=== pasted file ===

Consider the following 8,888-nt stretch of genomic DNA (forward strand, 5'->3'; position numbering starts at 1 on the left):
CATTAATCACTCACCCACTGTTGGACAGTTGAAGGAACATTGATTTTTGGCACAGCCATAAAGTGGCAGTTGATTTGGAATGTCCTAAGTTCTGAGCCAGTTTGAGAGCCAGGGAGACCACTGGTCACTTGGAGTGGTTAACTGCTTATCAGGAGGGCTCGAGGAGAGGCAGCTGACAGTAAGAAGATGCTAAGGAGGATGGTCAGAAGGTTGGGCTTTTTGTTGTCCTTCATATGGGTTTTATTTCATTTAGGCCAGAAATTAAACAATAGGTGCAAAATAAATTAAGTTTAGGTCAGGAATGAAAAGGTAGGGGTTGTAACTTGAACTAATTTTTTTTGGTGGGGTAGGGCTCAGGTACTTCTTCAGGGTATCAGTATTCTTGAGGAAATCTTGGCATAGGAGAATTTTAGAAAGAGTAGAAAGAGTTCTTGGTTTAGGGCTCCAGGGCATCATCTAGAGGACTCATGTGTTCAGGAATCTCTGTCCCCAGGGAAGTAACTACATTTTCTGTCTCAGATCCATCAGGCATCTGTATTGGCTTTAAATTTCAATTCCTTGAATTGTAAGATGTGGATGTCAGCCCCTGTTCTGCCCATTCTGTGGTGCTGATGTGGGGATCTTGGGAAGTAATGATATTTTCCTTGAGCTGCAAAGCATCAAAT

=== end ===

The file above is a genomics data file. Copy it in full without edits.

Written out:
Consider the following 8,888-nt stretch of genomic DNA (forward strand, 5'->3'; position numbering starts at 1 on the left):
CATTAATCACTCACCCACTGTTGGACAGTTGAAGGAACATTGATTTTTGGCACAGCCATAAAGTGGCAGTTGATTTGGAATGTCCTAAGTTCTGAGCCAGTTTGAGAGCCAGGGAGACCACTGGTCACTTGGAGTGGTTAACTGCTTATCAGGAGGGCTCGAGGAGAGGCAGCTGACAGTAAGAAGATGCTAAGGAGGATGGTCAGAAGGTTGGGCTTTTTGTTGTCCTTCATATGGGTTTTATTTCATTTAGGCCAGAAATTAAACAATAGGTGCAAAATAAATTAAGTTTAGGTCAGGAATGAAAAGGTAGGGGTTGTAACTTGAACTAATTTTTTTTGGTGGGGTAGGGCTCAGGTACTTCTTCAGGGTATCAGTATTCTTGAGGAAATCTTGGCATAGGAGAATTTTAGAAAGAGTAGAAAGAGTTCTTGGTTTAGGGCTCCAGGGCATCATCTAGAGGACTCATGTGTTCAGGAATCTCTGTCCCCAGGGAAGTAACTACATTTTCTGTCTCAGATCCATCAGGCATCTGTATTGGCTTTAAATTTCAATTCCTTGAATTGTAAGATGTGGATGTCAGCCCCTGTTCTGCCCATTCTGTGGTGCTGATGTGGGGATCTTGGGAAGTAATGATATTTTCCTTGAGCTGCAAAGCATCAAAT